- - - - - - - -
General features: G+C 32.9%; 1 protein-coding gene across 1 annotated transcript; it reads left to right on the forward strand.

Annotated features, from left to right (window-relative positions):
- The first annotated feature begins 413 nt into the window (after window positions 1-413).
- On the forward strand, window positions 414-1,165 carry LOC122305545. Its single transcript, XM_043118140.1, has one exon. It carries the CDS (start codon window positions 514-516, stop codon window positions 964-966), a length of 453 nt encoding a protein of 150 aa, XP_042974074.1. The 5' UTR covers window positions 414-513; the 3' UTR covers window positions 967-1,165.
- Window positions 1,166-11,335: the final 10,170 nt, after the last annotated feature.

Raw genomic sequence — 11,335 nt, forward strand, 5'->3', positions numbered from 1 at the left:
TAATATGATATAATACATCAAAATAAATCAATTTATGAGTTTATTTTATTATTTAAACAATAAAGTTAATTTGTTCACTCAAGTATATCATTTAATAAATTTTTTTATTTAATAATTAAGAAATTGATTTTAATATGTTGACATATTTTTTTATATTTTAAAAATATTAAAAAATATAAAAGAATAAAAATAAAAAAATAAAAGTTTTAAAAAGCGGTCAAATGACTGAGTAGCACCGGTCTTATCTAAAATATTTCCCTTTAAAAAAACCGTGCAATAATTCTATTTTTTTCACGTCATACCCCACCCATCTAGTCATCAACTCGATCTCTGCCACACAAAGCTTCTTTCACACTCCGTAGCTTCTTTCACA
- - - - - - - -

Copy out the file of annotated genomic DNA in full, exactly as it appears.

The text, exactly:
General features: G+C 32.9%; 1 protein-coding gene across 1 annotated transcript; it reads left to right on the forward strand.

Annotated features, from left to right (window-relative positions):
- The first annotated feature begins 413 nt into the window (after window positions 1-413).
- On the forward strand, window positions 414-1,165 carry LOC122305545. Its single transcript, XM_043118140.1, has one exon. It carries the CDS (start codon window positions 514-516, stop codon window positions 964-966), a length of 453 nt encoding a protein of 150 aa, XP_042974074.1. The 5' UTR covers window positions 414-513; the 3' UTR covers window positions 967-1,165.
- Window positions 1,166-11,335: the final 10,170 nt, after the last annotated feature.

Raw genomic sequence — 11,335 nt, forward strand, 5'->3', positions numbered from 1 at the left:
TAATATGATATAATACATCAAAATAAATCAATTTATGAGTTTATTTTATTATTTAAACAATAAAGTTAATTTGTTCACTCAAGTATATCATTTAATAAATTTTTTTATTTAATAATTAAGAAATTGATTTTAATATGTTGACATATTTTTTTATATTTTAAAAATATTAAAAAATATAAAAGAATAAAAATAAAAAAATAAAAGTTTTAAAAAGCGGTCAAATGACTGAGTAGCACCGGTCTTATCTAAAATATTTCCCTTTAAAAAAACCGTGCAATAATTCTATTTTTTTCACGTCATACCCCACCCATCTAGTCATCAACTCGATCTCTGCCACACAAAGCTTCTTTCACACTCCGTAGCTTCTTTCACA